In any event, the Supreme Court of Ohio’s forthcoming opinion in Stiner, other inevitable state appellate decisions, and the California legislature’s disposition of AB-3262 will help flesh out the issues further. Product liability practitioners should keep an eye out for these decisions.
 217 N.Y. 382, 111 N.E. 1050 (N.Y. 1916).
 Id. at 389-90.
 Restatement (Second) of Torts § 402A: Special Liability of Seller of Product for Physical Harm to User or Consumer (Amer. Law Inst. 1965).
 See, e.g., Oberdorf v. Amazon.com Inc., 930 F.3d 136, 154 (3d Cir.), reh’g en banc granted, opinion vacated, 936 F.3d 182 (3d Cir. 2019) (stating that Pennsylvania’s formulation of § 402A allows a product user to file a strict products liability claim against a non-manufacturing seller); Bolger v. Amazon.com, LLC, — Cal. Rptr. 3d —, 2020 WL 4692387, at *1-21 (August 13, 2020); Tex. Civ. Prac. & Rem. Code Ann. § 82.003(a)(7) (providing that non-manufacturing sellers are subject to strict liability where, inter alia, manufacturer is insolvent or not subject to jurisdiction).
 According to Digital Commerce 360 analysis of U.S. Department of Commerce data for the first six months of 2020, consumers spending online increased 30.1% when compared to the same period in 2019. See https://www.digitalcommerce360.com/2020/08/25/ecommerce-during-coronavirus-pandemic-in-charts/
 See Oberdorf, 930 F.3d at 154.
 See Amazon 2018 Annual Report, supra note 2 (Jeffrey P. Bezos 2018 Letter to Shareholders), available at https://blog.aboutamazon.com/company-news/2018-letter-to-shareholders
 Bolger v. Amazon.com, LLC, — Cal. Rptr. 3d —, 2020 WL 4692387, at *1-21 (August 13, 2020).
 Id. at *5.
 Id. at *10-11.
 Id. at *5, 11.
 Id. at *11.
 Id. at *18 (emphasis added).
 Fox v. Amazon.com, Inc., 930 F.3d 415, 423-25 (6th Cir. 2019).
 Fox, 930 F.3d at 423-25.; see also Tenn. Code Ann. § 29-28-106(4).
 Id.; see Tenn. Code Ann. § 29-28-106 (providing that non-manufacturing sellers and distributors are only liable in a strict product liability case under certain circumstances).
 Id. at 423-24.
 Id. at 424-25.
 Id. at 418.
 Id. at 425.
 Erie Ins. Co. v. Amazon.com, Inc., 925 F.3d 135, 141 (4th Cir. 2019); See also Eberhart v. Amazon.com, Inc., 325 F. Supp. 3d 393, 398 (S.D.N.Y. 2018) (explaining that, under New York law, an entity’s failure to take title to a product necessarily places it outside the chain of distribution).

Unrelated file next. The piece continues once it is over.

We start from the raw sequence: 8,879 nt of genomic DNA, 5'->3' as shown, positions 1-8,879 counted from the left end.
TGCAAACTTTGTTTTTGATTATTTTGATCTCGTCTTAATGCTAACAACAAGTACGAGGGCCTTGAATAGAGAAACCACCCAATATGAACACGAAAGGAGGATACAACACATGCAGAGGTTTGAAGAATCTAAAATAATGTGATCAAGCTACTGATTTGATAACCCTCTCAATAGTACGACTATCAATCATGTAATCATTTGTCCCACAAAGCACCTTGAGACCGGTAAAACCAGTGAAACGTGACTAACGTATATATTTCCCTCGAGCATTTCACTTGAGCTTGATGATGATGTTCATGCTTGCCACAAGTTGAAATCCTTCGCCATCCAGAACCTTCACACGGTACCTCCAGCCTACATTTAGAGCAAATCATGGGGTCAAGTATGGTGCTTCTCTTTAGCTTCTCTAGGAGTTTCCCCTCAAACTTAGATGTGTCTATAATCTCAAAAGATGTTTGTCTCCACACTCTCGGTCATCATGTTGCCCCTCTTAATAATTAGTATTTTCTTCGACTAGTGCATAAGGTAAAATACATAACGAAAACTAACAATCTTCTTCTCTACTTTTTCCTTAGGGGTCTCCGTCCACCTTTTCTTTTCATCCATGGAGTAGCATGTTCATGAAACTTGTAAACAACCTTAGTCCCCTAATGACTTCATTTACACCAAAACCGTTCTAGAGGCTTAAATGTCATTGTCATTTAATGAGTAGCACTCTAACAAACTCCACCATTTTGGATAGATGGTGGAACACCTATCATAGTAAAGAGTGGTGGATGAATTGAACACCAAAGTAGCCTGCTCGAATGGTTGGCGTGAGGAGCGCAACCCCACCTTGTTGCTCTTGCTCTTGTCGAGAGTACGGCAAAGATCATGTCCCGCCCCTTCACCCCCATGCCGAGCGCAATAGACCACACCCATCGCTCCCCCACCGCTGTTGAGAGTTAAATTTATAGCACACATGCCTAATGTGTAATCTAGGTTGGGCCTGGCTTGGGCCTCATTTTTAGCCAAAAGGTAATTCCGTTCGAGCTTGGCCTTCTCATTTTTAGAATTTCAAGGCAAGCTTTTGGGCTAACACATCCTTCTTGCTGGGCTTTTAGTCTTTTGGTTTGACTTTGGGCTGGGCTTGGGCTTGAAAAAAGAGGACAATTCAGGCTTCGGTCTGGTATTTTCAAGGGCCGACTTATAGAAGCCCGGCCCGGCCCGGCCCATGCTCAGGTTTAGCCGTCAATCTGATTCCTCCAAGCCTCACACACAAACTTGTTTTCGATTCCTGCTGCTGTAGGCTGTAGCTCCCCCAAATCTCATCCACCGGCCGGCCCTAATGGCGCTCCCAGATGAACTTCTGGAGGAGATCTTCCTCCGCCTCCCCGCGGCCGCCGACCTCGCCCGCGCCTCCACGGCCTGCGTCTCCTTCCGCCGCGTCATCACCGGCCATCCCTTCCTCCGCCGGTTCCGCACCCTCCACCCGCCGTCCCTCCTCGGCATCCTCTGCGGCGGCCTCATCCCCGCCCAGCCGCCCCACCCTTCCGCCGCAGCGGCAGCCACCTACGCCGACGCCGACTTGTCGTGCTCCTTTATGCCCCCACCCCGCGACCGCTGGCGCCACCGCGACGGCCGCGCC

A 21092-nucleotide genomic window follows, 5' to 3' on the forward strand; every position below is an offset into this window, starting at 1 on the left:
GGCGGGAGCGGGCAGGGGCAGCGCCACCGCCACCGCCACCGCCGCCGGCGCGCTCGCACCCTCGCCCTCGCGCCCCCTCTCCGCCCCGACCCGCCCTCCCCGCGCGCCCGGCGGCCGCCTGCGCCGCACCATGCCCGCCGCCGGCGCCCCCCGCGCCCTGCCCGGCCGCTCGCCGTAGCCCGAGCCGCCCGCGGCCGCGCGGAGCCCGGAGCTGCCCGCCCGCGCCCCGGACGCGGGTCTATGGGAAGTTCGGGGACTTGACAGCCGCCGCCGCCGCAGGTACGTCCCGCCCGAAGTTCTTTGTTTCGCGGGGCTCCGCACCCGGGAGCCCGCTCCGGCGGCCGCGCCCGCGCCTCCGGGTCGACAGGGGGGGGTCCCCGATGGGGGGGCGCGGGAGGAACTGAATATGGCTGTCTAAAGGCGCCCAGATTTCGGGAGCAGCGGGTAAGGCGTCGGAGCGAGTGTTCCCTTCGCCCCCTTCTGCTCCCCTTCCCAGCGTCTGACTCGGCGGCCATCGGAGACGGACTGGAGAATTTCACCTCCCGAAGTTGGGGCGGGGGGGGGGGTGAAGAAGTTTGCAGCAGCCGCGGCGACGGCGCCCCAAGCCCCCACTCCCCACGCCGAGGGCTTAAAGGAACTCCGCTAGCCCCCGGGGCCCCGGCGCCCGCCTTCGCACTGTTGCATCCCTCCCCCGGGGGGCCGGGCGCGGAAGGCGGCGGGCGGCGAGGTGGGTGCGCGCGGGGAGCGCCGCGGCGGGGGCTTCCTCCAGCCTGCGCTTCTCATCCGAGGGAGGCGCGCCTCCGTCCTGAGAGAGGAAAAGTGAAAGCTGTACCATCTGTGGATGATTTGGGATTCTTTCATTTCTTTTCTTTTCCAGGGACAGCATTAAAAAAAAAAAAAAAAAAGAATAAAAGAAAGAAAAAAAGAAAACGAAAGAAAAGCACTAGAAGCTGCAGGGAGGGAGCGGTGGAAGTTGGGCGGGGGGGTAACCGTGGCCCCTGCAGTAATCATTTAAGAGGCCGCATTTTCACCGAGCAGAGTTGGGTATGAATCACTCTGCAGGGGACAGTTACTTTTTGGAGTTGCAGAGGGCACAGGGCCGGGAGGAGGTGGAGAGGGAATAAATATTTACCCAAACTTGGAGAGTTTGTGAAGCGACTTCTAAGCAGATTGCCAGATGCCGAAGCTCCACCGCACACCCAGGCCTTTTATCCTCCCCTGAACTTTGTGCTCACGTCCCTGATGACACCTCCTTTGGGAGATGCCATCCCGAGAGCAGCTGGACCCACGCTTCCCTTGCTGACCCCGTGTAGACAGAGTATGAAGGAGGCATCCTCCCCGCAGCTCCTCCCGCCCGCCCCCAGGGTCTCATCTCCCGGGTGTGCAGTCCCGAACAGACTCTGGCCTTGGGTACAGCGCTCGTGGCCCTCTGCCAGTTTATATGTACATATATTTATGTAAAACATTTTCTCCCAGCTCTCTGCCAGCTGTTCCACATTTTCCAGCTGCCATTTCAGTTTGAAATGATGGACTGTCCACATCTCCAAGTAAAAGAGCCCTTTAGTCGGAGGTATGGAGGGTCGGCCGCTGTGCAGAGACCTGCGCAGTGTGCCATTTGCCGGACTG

Erie, 925 F.3d at 138.
 Id. at 141-42.
 Fox, 930 F.3d at 422-23.
 Id. at 423.
 See, e.g., State Farm Fire & Cas. Co. v. Amazon.com, Inc., 390 F. Supp. 3d 964, 970 (W.D. Wis. 2019); Allstate New Jersey Ins. Co. v. Amazon.com, Inc., 2018 WL 3546197, at *8 (D. N.J. July 24, 2018)
 Oberdorf, 930 F.3d at 142.
 Id. at 144.
 Id. at 144-49.
 See Oberdorf v. Amazon.com, Inc., 930 F.3d 136, 142 (3d Cir.), vacated and reh’g en banc granted, 936 F.3d 182 (3d Cir. 2019).
 Oberdorf v. Amazon.com Inc., No. 18-1041, 2020 WL 3023064, at *4 (3d Cir. June 2, 2020).
 Id. at *2.
 Id. at *2-3.
 Id. at *2.
 Stiner v. Amazon.com, Inc., 120 N.E.3d 885, 891 (Ohio Ct. App.) (concluding Amazon was not a “seller” under Ohio statutory definition encompassing a person that, in the course of business, sells or places a product in the stream of commerce), appeal allowed, 156 Ohio St. 3d 1487, 129 N.E.3d 461 (Ohio 2019).
 See O.C.G.A. § 51-1-11.1; Miss. Code. Ann. § 11-1-63(h).
 Tenn. Code Ann. § 29-28-106(4); see also N.C. Gen. Stat. Ann. § 99B-2(a) (providing “sealed container” immunity from strict liability for non-manufacturing sellers unless the manufacturer is not subject to court’s jurisdiction); Tex. Civ. Prac. & Rem. Code Ann. § 82.003(a)(7).
 Ala. Code § 6-5-521(b), (c). The Alabama Code and other similar state laws provide, of course, that these protections do not apply where a seller or other downstream distributor is accused of independent negligence or other misconduct. See Ala. Code § 6-5-521(b)(4).
 See O.C.G.A. § 51-1-11.1; Miss. Code. Ann. § 11-1-63(h). Again, both Georgia and Mississippi law allow sellers to face liability for independent acts of negligence.
 Fox, 930 F.3d at 423-25.; see also Tenn. Code Ann. § 29-28-106(4).
 Oberdorf, 930 F.3d at 145.
 See id. (as amended on August 24, 2020).